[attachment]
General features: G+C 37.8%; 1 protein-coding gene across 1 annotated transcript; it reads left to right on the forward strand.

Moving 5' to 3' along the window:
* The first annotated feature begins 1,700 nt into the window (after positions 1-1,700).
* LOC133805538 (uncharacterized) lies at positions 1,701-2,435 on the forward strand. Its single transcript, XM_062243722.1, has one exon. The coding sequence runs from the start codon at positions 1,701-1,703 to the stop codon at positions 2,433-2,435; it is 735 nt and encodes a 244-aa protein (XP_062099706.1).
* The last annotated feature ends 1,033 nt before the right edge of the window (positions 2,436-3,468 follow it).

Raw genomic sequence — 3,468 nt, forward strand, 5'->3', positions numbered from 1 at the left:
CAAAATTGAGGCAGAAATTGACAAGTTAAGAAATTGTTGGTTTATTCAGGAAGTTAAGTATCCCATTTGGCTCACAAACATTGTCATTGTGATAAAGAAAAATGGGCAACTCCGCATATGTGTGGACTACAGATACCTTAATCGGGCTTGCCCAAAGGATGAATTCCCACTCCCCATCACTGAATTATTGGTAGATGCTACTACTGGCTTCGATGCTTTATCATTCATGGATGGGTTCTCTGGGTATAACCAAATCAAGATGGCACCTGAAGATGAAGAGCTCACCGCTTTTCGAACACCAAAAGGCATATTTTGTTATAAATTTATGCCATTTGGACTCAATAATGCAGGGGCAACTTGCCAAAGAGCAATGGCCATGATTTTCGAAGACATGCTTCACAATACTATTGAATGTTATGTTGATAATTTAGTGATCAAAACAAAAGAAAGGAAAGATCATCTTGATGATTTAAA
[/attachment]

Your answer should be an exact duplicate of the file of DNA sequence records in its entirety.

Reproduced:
General features: G+C 37.8%; 1 protein-coding gene across 1 annotated transcript; it reads left to right on the forward strand.

Moving 5' to 3' along the window:
* The first annotated feature begins 1,700 nt into the window (after positions 1-1,700).
* LOC133805538 (uncharacterized) lies at positions 1,701-2,435 on the forward strand. Its single transcript, XM_062243722.1, has one exon. The coding sequence runs from the start codon at positions 1,701-1,703 to the stop codon at positions 2,433-2,435; it is 735 nt and encodes a 244-aa protein (XP_062099706.1).
* The last annotated feature ends 1,033 nt before the right edge of the window (positions 2,436-3,468 follow it).

Raw genomic sequence — 3,468 nt, forward strand, 5'->3', positions numbered from 1 at the left:
CAAAATTGAGGCAGAAATTGACAAGTTAAGAAATTGTTGGTTTATTCAGGAAGTTAAGTATCCCATTTGGCTCACAAACATTGTCATTGTGATAAAGAAAAATGGGCAACTCCGCATATGTGTGGACTACAGATACCTTAATCGGGCTTGCCCAAAGGATGAATTCCCACTCCCCATCACTGAATTATTGGTAGATGCTACTACTGGCTTCGATGCTTTATCATTCATGGATGGGTTCTCTGGGTATAACCAAATCAAGATGGCACCTGAAGATGAAGAGCTCACCGCTTTTCGAACACCAAAAGGCATATTTTGTTATAAATTTATGCCATTTGGACTCAATAATGCAGGGGCAACTTGCCAAAGAGCAATGGCCATGATTTTCGAAGACATGCTTCACAATACTATTGAATGTTATGTTGATAATTTAGTGATCAAAACAAAAGAAAGGAAAGATCATCTTGATGATTTAAA